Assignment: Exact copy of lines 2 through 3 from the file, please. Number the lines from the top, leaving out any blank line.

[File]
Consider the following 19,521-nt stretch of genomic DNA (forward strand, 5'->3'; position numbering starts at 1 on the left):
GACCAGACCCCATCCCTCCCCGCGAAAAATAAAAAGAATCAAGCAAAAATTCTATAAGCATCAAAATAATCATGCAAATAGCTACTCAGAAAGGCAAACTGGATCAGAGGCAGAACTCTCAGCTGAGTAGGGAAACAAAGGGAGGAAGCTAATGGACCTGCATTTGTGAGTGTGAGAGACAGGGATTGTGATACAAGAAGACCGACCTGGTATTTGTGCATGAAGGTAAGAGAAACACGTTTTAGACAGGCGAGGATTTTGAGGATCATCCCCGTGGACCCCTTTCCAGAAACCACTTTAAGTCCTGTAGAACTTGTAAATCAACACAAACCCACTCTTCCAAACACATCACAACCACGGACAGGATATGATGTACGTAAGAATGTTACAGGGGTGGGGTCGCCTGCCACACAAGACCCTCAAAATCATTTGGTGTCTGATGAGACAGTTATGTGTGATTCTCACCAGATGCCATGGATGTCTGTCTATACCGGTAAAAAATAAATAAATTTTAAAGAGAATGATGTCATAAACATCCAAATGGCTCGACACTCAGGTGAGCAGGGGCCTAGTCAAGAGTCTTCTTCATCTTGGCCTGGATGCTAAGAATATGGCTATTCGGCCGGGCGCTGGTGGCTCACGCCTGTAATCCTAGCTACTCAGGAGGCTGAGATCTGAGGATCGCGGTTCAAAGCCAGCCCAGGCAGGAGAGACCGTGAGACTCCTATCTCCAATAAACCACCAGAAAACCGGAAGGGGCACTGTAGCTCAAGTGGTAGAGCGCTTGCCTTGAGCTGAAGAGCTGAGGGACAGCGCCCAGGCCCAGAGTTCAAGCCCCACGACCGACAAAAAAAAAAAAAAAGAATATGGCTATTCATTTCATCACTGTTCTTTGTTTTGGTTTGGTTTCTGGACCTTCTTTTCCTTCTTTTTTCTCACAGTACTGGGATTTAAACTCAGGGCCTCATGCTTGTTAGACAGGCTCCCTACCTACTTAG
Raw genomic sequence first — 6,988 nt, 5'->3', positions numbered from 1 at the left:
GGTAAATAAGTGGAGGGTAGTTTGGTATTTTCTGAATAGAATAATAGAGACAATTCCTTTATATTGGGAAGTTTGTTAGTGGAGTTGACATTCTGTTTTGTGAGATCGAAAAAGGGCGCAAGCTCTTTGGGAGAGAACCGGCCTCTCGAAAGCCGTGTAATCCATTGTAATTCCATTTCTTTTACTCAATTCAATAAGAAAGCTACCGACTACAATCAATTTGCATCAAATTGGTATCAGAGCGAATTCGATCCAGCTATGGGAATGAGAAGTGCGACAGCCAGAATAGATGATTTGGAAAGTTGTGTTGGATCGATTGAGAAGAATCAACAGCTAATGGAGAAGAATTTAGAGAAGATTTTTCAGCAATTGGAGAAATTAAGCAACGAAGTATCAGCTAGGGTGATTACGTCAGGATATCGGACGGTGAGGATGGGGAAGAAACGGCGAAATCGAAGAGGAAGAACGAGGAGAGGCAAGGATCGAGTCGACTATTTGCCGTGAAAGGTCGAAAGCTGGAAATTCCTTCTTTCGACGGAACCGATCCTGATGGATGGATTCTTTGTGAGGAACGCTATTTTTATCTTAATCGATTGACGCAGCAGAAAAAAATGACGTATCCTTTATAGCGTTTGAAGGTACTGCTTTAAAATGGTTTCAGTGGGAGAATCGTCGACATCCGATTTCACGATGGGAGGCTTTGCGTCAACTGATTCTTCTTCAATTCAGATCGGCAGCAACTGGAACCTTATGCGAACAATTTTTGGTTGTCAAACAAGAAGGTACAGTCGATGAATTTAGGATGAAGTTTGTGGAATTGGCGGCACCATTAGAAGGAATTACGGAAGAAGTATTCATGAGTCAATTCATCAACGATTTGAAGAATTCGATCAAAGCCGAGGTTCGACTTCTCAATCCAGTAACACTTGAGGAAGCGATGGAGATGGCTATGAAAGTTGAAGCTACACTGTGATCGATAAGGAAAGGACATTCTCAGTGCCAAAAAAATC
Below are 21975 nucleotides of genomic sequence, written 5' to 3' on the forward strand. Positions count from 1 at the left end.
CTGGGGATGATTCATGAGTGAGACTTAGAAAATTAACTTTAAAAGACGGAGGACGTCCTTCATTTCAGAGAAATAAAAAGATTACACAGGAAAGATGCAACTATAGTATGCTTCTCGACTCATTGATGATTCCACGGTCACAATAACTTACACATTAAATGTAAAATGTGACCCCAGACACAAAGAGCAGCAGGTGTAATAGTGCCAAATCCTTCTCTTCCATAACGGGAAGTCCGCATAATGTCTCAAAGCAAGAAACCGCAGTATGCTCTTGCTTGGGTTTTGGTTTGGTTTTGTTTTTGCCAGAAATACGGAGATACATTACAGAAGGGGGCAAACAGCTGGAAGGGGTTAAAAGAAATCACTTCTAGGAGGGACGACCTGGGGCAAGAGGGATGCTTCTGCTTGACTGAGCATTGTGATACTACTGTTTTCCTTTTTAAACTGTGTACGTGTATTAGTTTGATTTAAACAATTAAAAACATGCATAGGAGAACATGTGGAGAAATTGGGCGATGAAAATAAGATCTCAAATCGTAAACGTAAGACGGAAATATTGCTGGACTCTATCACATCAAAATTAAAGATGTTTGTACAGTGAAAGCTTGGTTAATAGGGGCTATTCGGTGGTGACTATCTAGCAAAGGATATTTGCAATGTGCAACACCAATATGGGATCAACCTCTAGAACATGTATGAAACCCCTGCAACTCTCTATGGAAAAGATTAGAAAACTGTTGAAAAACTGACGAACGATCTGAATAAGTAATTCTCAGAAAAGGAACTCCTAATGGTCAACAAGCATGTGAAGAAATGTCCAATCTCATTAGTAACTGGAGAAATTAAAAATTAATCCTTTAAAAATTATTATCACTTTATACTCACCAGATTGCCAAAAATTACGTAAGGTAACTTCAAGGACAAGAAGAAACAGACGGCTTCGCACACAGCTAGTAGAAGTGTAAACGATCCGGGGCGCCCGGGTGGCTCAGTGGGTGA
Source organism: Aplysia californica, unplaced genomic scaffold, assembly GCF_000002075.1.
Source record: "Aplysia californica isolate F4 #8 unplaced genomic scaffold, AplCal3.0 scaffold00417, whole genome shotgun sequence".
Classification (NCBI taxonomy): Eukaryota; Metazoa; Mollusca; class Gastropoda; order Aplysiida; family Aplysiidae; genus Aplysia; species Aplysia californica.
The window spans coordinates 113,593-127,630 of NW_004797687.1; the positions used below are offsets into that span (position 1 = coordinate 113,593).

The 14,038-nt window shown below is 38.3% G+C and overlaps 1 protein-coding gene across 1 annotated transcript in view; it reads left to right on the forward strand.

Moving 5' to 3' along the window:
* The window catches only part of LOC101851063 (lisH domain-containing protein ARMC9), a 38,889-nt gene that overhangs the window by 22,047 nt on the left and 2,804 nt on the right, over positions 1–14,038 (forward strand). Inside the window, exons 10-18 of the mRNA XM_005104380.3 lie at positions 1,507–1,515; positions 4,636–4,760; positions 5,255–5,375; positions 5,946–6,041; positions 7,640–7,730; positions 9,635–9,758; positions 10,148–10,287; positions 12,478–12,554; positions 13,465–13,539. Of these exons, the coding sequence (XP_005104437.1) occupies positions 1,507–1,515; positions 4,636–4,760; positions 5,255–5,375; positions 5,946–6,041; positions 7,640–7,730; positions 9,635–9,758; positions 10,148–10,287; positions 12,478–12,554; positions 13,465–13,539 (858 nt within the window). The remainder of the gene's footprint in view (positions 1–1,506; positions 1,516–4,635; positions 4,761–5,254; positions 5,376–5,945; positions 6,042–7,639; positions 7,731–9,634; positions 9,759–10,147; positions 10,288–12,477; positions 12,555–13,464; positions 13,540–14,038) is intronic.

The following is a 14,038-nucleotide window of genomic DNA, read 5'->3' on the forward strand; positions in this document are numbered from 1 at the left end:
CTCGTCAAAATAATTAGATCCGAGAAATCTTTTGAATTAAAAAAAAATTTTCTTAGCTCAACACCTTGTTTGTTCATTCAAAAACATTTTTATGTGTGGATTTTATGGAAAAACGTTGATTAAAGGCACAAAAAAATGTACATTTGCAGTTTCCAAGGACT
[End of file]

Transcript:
GACCAGACCCCATCCCTCCCCGCGAAAAATAAAAAGAATCAAGCAAAAATTCTATAAGCATCAAAATAATCATGCAAATAGCTACTCAGAAAGGCAAACTGGATCAGAGGCAGAACTCTCAGCTGAGTAGGGAAACAAAGGGAGGAAGCTAATGGACCTGCATTTGTGAGTGTGAGAGACAGGGATTGTGATACAAGAAGACCGACCTGGTATTTGTGCATGAAGGTAAGAGAAACACGTTTTAGACAGGCGAGGATTTTGAGGATCATCCCCGTGGACCCCTTTCCAGAAACCACTTTAAGTCCTGTAGAACTTGTAAATCAACACAAACCCACTCTTCCAAACACATCACAACCACGGACAGGATATGATGTACGTAAGAATGTTACAGGGGTGGGGTCGCCTGCCACACAAGACCCTCAAAATCATTTGGTGTCTGATGAGACAGTTATGTGTGATTCTCACCAGATGCCATGGATGTCTGTCTATACCGGTAAAAAATAAATAAATTTTAAAGAGAATGATGTCATAAACATCCAAATGGCTCGACACTCAGGTGAGCAGGGGCCTAGTCAAGAGTCTTCTTCATCTTGGCCTGGATGCTAAGAATATGGCTATTCGGCCGGGCGCTGGTGGCTCACGCCTGTAATCCTAGCTACTCAGGAGGCTGAGATCTGAGGATCGCGGTTCAAAGCCAGCCCAGGCAGGAGAGACCGTGAGACTCCTATCTCCAATAAACCACCAGAAAACCGGAAGGGGCACTGTAGCTCAAGTGGTAGAGCGCTTGCCTTGAGCTGAAGAGCTGAGGGACAGCGCCCAGGCCCAGAGTTCAAGCCCCACGACCGACAAAAAAAAAAAAAAAGAATATGGCTATTCATTTCATCACTGTTCTTTGTTTTGGTTTGGTTTCTGGACCTTCTTTTCCTTCTTTTTTCTCACAGTACTGGGATTTAAACTCAGGGCCTCATGCTTGTTAGACAGGCTCCCTACCTACTTAG
Raw genomic sequence first — 6,988 nt, 5'->3', positions numbered from 1 at the left: